Did Louis XVII of France Have Children?

Louis XVII would have been King of France after the beheading of his father Louis XVI but for the fact that France was a republic at the time. He died while imprisoned in Paris; or maybe he didn't. The case is puzzling to this day, and conflicting evidence is offered from likely or unlikely sources. 

From Nostradamus, a most reliable source, we knew beforehand that the Royal children would survive their imprisonment by the leaders of the republic, while their parents would face the guillotine. While the survival of Princess Marie Thérèse was due to Austrian diplomacy, her brother Louis was declared dead in 1795 by the powers that be. 

Many different stories about the escape of the young king can be found. If you really enjoy being confused, Wikipedia is the site for you. The stories in different languages diametrically contradict each other. Enough to say that there are different opinions; and there are many of those. 

As to Royal descendants, I leave the explanation to one of them. (The following letter is published by kind permission of the Daily Mail; it was published on October 21, 2010, in the printed version of the Daily Mail and is not available online; I therefore include it in full length.) 

“Further to the earlier answer, ever since my great, great grandfather (Karl Wilhelm Naundorff) died in Delft, Holland and was buried Louis XVII and a national monument erected the French government have made strong objections, but to no avail. 

It had been very difficult to keep the whole story alive, since my opponents came up with the phony heart and declared it to be from Louis XVII. The persons who instigated this DNA research have tried to oppose me and my family for over 200 years. They are supporters of the Bourbon Parma family who now claim to be the sole inheritors of the name. One key supporter is the Duc de Beaufermont, official guardian of the Tombs in the church of St Denis where all the royal family are buried. They therefore have lots of hearts to choose from. However that does not matter since the heart Dr. Pelleton took from the so-called Louis when he died was always the heart of the substitute boy that died in the Temple. His body lies in the church of St. Marguerite and was declared to be ‘Not Louise XVII’. We tried to get that body through a DNA research test but French government declared that it would not give permission since ‘it was known the body was Not Louis XVII’. We wanted to match the heart but it was not allowed. No wonder, it was also false. A study exists on the internet at a site called ‘musée Louis XVII’ and a film was made pointing out the errors called ‘Querelle sue un Throne’ by Jean-Charles Denian and shown on French television.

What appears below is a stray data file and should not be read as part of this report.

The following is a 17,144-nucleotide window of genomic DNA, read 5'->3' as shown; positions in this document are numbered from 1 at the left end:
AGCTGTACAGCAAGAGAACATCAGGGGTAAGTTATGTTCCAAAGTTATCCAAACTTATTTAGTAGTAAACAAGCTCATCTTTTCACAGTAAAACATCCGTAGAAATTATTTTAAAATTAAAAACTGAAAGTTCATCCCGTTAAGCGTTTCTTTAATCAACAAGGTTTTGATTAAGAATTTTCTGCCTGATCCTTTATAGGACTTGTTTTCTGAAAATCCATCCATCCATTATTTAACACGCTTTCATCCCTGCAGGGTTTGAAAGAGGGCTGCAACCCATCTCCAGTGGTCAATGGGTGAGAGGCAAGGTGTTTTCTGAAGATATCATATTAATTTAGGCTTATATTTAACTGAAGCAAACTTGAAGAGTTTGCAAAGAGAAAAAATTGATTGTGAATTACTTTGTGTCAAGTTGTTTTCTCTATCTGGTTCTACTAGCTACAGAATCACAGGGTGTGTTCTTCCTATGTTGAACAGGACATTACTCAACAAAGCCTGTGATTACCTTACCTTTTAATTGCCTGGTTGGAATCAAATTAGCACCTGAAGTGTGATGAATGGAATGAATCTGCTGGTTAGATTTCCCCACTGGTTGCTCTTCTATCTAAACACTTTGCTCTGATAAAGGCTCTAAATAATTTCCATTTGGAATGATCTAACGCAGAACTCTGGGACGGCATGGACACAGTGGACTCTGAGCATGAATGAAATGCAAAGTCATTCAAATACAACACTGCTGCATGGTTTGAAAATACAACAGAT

When my forefather applied to receive his name back, he was exiled to England. My Great Grandfather Adelberth was born in England. His birth was registered on May 02, 1840 at Camberwell, Surrey, England, showing his date of birth as April 28, 1840 at Camberwell Green. His name is given Adelberth (prince of France) to His Royal Highness Charles Louis Duc du Normandie and Johanna Duchess of Normandie formerly Madam Einert. 

For over 200 years we have fought to get our name recognized in France but we are fighting the republic which greatly fears a return of the Monarchy and also of course the branches Orleans (in charge while above suit was filed) and the Parma branch which now claims rights to the French Throne. And they keep coming up with new research like the DNA research and books supported by their group. The heart, if it came from Dr. Pelleton, who lost it, came from a body that could not possibly be that of Louis XVII - it was too large, too old etc. 

The previous answer states that the DNA of the heart was comparable with the DNA of Marie Antoinette. This is not true, but it should have been. The doctors say very distinctly the DNA matches with the two cousins of the Hapsburg family and therefore linked to Marie Antoinette. This is not the same thing. They also say that this is not proof that this heart was that of Louis XVII. 

Prince Charles Louis de Bourbon, Duc du Berry,
Author of I Exist.

Further reading:
Lady Fanny Nelson
Ambroise Louis Garneray